Except for what exactly is a "seasoned amateur"?  At what point does one stop being a beginner and become promoted to "seasoned amateur"?  To me the terms are meaningless.

I judge a person's critique on what they write and how they write it.  Even people who have never taken a photograph in their life, can offer useful critiques.

I'm talking about the person who posted the image for critique, not the critic.
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George

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Re: "washingwell" New Orleans
« Reply #12 on: December 02, 2016, 08:06:10 am »

Before the last overhaul of the LuLa software it was possible to include a bit of your background in your profile. Can't do that any longer, and it's a shame because it would help to know how experienced the poster is. Of course it's always possible to puff yourself up in that kind of background summary, but usually the photographs themselves make clear what the truth is.

Maybe I'm wrong, but to me the title "The Art of Photography" at least implies that those "users" asking for a critique are trying for more than tourist pictures. On the other hand I see plenty of cases where people post tourist pictures and the "critique" devolves into "I remember that place. I was there in. . ." So maybe that's what we mean by "critique."

Rob C

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Re: "washingwell" New Orleans
« Reply #13 on: December 02, 2016, 08:37:44 am »

But there's an underlying problem with photography, should one be expecting clear reasoning for motivation: I don't believe that many of us really know why we shoot something when we do; I think it's all about flying by the seat of our pants and recognizing the possibility of something lurking within the frame that caught our eye.

Needless to say, this has become far more bearable in the digital age, if only for the fact that once we have a card... But personally speaking, I feel obliged to say, yet again, that Terence Donovan was right: the most difficult part of photography for the amateur is having a reason to make/take (use the one that brings comfort) a photograph. Having spent my working life doing it for clients, it was far easier a task. One simply did one's best to catch what the client thought he was after. Sure, technique develops quickly, or you die, but that is of little help in the amateur condition. You can be as skilled as you like, but if your heart and mind remain empty, you are sunk. And that's why I recognize the amateur's dilemma so clearly: out to pasture, I find myself right slap bang in the middle of it myself now. Knowing how to do something well is of little help when you don't really know what it is you want to do, other than knowing that you don't want to stop doing what you could do well.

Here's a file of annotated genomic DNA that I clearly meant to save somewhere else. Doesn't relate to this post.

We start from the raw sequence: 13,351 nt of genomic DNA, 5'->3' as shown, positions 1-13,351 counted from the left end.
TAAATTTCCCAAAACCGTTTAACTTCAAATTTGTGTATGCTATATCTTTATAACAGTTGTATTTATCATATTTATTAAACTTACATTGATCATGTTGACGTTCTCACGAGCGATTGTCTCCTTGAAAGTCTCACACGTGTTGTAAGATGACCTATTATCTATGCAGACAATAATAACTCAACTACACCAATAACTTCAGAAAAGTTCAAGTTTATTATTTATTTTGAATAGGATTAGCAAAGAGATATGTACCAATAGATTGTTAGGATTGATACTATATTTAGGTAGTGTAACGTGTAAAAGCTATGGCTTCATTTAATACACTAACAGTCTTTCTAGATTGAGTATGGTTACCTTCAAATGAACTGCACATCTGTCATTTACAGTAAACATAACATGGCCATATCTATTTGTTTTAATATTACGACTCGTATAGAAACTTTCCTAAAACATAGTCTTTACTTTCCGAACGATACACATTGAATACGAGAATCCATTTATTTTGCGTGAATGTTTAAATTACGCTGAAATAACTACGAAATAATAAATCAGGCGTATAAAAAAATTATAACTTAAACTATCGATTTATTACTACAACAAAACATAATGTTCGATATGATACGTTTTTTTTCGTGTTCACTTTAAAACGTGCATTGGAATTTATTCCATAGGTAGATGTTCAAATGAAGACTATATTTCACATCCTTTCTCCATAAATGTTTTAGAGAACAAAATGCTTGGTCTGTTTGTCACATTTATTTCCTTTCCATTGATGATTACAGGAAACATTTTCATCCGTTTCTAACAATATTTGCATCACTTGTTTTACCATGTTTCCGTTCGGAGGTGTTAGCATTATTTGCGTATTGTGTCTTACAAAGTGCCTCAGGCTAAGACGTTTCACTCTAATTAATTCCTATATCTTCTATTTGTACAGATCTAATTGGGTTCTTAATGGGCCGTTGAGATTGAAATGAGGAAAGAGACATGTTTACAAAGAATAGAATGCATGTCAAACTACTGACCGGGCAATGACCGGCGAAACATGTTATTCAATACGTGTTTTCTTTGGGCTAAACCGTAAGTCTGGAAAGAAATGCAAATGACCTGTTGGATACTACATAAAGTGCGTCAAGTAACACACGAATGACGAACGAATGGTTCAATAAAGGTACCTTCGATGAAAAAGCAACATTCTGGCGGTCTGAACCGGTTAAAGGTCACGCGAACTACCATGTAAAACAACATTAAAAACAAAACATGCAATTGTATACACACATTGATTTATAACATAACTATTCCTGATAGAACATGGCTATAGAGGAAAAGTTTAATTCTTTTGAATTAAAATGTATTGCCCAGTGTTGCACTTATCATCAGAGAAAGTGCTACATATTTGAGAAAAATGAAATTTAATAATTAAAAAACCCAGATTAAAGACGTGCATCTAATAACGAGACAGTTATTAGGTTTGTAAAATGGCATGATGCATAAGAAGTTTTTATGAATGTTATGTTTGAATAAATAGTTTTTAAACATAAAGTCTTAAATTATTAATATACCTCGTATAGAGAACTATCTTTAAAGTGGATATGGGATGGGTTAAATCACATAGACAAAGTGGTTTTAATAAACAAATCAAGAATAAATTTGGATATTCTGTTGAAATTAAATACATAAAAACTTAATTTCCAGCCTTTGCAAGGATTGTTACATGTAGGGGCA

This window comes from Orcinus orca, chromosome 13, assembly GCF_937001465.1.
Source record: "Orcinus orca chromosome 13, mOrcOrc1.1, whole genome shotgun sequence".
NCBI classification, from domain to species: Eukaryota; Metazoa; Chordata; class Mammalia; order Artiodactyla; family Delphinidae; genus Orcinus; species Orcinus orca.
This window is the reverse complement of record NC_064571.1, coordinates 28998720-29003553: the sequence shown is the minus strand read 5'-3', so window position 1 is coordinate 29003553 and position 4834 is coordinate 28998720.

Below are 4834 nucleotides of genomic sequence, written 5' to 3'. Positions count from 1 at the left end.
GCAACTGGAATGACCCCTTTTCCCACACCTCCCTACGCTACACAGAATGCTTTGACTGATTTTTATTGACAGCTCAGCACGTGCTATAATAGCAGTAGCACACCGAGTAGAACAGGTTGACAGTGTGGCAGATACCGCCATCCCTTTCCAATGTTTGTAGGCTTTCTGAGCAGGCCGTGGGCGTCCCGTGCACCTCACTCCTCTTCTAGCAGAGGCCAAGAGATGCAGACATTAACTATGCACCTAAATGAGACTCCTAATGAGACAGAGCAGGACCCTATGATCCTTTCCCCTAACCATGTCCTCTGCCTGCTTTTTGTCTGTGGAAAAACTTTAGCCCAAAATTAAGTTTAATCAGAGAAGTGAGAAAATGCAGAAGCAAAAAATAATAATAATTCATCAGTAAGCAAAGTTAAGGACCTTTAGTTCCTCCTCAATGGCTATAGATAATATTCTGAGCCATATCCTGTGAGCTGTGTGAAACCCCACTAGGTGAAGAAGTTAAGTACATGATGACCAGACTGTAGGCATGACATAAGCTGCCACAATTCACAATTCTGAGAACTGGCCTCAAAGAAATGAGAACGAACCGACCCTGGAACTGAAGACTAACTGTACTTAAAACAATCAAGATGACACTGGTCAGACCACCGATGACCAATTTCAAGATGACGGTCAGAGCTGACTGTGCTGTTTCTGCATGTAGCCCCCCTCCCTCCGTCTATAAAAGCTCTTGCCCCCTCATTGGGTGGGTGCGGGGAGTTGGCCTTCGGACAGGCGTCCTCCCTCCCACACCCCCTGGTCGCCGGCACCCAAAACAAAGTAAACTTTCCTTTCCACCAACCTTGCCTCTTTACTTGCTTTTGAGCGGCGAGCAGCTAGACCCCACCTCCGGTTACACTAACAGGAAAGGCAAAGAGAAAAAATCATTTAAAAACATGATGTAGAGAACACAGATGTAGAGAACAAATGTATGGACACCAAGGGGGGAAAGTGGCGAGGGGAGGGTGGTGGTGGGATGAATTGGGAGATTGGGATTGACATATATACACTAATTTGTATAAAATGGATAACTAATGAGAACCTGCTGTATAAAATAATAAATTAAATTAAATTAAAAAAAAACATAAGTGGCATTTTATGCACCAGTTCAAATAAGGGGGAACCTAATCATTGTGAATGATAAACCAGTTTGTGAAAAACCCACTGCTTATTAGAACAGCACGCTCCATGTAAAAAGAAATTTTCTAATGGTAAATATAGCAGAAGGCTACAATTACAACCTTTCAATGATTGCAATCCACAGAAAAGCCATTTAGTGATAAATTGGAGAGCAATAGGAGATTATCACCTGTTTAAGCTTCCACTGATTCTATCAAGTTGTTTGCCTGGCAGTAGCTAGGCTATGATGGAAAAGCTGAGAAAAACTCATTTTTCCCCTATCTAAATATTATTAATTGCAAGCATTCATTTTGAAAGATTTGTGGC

Russ is right about 'tourist shots' of course, but Russ has (as have I) also been around cameras for most of his long life. The problem with long memory is that one increasingly becomes aware that there ain't much new under that old Sun. Trust me, knowing that what you are doing has been done to death, and better than you can do it too, is a bit daunting, not to say discouraging.

Perhaps we should just celebrate the innocence of the neophyte. Maybe he/she's the hope for the industry.

Rob

Slobodan Blagojevic

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Re: "washingwell" New Orleans
« Reply #14 on: December 02, 2016, 08:44:16 am »

Except for what exactly is a "seasoned amateur"?  At what point does one stop being a beginner and become promoted to "seasoned amateur"?...

Sophism  ;)

Otto Phocus

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Re: "washingwell" New Orleans
« Reply #15 on: December 02, 2016, 09:16:57 am »

I'm talking about the person who posted the image for critique, not the critic.

Good point.  I misread your comment.  But I am still not sure I understand what a "seasoned amateur" is or how that would affect critiques.

To me, it does not matter how much experience someone has, but what they were intending in their art.

But that's just my opinion.   :)
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RSL

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Re: "washingwell" New Orleans
« Reply #16 on: December 02, 2016, 10:05:40 am »

I'd certainly agree, Rob, that if you know, in a logical sense, why you're shooting something the result probably isn't going to give a viewer the kind of experience I expect art to give me.

I keep coming back to HCB: "It's always luck. You have to be receptive, that's all." The winning image is there, and then in a flash, it's gone. Your shot on "Brexit" of the woman with, I'd assume, her doctor with his finger on his lip as he ponders a result, is a classic example. How long did he have his finger in that position? I'd be willing to bet it was less than three seconds. It was a snapshot. You're hit with the scene. You raise the camera and shoot. And sometimes, as HCB said, you feel as if you've really gotten something. In my own experience it turns out more often than not that I was wrong. I hadn't really gotten something. But if what you've gotten is the bug, you press on and look for the next opportunity.